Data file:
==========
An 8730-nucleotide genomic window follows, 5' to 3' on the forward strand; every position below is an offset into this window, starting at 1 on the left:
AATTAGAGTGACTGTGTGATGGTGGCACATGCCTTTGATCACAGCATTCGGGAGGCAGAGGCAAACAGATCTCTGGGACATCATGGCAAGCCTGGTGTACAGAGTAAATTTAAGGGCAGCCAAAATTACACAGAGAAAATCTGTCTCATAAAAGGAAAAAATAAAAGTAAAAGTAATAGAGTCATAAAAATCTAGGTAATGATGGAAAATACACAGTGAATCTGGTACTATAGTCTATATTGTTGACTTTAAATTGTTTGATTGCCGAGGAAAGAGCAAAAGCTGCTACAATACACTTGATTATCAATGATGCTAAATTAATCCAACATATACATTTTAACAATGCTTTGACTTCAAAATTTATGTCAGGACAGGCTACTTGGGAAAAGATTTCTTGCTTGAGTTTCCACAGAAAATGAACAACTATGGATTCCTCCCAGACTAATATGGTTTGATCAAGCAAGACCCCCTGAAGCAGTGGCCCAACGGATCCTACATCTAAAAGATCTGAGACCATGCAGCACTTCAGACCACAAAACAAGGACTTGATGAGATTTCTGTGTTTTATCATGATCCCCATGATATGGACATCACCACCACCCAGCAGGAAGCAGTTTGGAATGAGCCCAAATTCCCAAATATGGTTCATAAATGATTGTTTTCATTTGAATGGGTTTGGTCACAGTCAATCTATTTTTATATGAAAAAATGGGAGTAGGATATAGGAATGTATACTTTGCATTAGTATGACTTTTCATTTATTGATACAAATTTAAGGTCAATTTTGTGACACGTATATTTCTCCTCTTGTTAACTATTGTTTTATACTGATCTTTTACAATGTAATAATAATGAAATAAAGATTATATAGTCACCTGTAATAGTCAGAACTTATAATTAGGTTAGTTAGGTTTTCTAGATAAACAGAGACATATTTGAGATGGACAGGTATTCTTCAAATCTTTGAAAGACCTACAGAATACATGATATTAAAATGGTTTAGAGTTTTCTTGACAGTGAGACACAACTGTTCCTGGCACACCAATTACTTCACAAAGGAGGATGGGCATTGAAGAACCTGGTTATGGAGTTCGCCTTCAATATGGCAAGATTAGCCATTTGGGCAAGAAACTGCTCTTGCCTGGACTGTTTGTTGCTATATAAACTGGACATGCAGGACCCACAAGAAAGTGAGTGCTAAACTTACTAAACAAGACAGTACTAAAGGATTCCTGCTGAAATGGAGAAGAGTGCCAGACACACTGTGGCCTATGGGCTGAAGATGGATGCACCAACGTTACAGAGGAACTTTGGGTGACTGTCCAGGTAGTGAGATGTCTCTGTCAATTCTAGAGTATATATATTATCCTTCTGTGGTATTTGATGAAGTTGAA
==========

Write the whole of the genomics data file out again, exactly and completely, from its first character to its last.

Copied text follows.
An 8730-nucleotide genomic window follows, 5' to 3' on the forward strand; every position below is an offset into this window, starting at 1 on the left:
AATTAGAGTGACTGTGTGATGGTGGCACATGCCTTTGATCACAGCATTCGGGAGGCAGAGGCAAACAGATCTCTGGGACATCATGGCAAGCCTGGTGTACAGAGTAAATTTAAGGGCAGCCAAAATTACACAGAGAAAATCTGTCTCATAAAAGGAAAAAATAAAAGTAAAAGTAATAGAGTCATAAAAATCTAGGTAATGATGGAAAATACACAGTGAATCTGGTACTATAGTCTATATTGTTGACTTTAAATTGTTTGATTGCCGAGGAAAGAGCAAAAGCTGCTACAATACACTTGATTATCAATGATGCTAAATTAATCCAACATATACATTTTAACAATGCTTTGACTTCAAAATTTATGTCAGGACAGGCTACTTGGGAAAAGATTTCTTGCTTGAGTTTCCACAGAAAATGAACAACTATGGATTCCTCCCAGACTAATATGGTTTGATCAAGCAAGACCCCCTGAAGCAGTGGCCCAACGGATCCTACATCTAAAAGATCTGAGACCATGCAGCACTTCAGACCACAAAACAAGGACTTGATGAGATTTCTGTGTTTTATCATGATCCCCATGATATGGACATCACCACCACCCAGCAGGAAGCAGTTTGGAATGAGCCCAAATTCCCAAATATGGTTCATAAATGATTGTTTTCATTTGAATGGGTTTGGTCACAGTCAATCTATTTTTATATGAAAAAATGGGAGTAGGATATAGGAATGTATACTTTGCATTAGTATGACTTTTCATTTATTGATACAAATTTAAGGTCAATTTTGTGACACGTATATTTCTCCTCTTGTTAACTATTGTTTTATACTGATCTTTTACAATGTAATAATAATGAAATAAAGATTATATAGTCACCTGTAATAGTCAGAACTTATAATTAGGTTAGTTAGGTTTTCTAGATAAACAGAGACATATTTGAGATGGACAGGTATTCTTCAAATCTTTGAAAGACCTACAGAATACATGATATTAAAATGGTTTAGAGTTTTCTTGACAGTGAGACACAACTGTTCCTGGCACACCAATTACTTCACAAAGGAGGATGGGCATTGAAGAACCTGGTTATGGAGTTCGCCTTCAATATGGCAAGATTAGCCATTTGGGCAAGAAACTGCTCTTGCCTGGACTGTTTGTTGCTATATAAACTGGACATGCAGGACCCACAAGAAAGTGAGTGCTAAACTTACTAAACAAGACAGTACTAAAGGATTCCTGCTGAAATGGAGAAGAGTGCCAGACACACTGTGGCCTATGGGCTGAAGATGGATGCACCAACGTTACAGAGGAACTTTGGGTGACTGTCCAGGTAGTGAGATGTCTCTGTCAATTCTAGAGTATATATATTATCCTTCTGTGGTATTTGATGAAGTTGAA